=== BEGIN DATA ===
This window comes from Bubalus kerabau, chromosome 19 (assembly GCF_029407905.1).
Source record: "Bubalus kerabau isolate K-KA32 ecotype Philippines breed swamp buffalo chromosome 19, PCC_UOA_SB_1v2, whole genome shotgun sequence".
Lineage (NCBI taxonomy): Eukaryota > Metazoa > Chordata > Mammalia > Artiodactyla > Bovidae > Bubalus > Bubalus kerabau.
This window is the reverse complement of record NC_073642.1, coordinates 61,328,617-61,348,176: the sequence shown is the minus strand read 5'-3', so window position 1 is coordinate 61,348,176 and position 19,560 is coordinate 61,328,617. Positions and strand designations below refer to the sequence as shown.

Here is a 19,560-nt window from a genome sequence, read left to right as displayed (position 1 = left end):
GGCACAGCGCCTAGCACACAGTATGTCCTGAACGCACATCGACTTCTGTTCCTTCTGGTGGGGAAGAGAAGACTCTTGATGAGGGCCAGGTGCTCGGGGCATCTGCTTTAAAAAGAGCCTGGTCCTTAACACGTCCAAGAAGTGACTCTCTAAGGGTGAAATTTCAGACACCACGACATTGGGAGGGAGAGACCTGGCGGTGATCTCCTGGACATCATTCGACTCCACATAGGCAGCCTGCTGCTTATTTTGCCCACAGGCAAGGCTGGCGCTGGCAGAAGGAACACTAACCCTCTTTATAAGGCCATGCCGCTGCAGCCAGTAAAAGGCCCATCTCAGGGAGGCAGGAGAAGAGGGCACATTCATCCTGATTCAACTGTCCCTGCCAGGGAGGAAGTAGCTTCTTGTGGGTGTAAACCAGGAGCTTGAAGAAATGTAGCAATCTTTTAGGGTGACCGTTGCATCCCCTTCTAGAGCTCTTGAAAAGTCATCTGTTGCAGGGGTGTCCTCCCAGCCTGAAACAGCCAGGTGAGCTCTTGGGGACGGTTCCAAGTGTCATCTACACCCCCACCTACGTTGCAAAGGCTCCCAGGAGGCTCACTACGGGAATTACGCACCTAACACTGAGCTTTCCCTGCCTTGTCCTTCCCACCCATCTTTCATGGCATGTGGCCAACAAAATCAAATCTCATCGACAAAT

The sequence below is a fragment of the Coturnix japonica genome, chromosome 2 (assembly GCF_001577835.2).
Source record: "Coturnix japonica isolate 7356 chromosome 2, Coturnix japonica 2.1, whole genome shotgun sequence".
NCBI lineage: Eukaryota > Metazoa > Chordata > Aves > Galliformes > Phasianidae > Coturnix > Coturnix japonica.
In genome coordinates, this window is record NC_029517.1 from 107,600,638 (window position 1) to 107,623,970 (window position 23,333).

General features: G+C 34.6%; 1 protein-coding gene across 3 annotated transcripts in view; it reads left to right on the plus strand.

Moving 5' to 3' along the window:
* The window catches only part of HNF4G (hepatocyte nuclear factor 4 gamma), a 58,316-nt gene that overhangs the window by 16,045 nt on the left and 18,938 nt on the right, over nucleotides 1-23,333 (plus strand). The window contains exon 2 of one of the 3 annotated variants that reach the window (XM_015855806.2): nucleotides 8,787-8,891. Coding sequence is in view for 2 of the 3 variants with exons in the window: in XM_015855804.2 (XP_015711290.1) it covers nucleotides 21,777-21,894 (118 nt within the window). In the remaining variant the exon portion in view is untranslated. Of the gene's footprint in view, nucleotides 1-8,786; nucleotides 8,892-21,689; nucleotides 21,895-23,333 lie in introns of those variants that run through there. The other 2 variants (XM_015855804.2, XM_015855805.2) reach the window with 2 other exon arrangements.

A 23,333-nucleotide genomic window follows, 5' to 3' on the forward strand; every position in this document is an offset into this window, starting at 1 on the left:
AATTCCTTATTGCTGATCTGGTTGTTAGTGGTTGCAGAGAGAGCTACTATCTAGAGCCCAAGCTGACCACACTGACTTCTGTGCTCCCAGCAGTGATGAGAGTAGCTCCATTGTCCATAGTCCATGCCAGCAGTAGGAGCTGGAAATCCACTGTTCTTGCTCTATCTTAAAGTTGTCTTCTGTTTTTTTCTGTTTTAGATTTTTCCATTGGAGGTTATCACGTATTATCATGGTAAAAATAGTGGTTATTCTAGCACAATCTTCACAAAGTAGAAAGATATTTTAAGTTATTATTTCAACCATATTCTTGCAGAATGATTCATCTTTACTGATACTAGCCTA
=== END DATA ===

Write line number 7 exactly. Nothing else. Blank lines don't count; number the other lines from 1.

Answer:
The sequence below is a fragment of the Coturnix japonica genome, chromosome 2 (assembly GCF_001577835.2).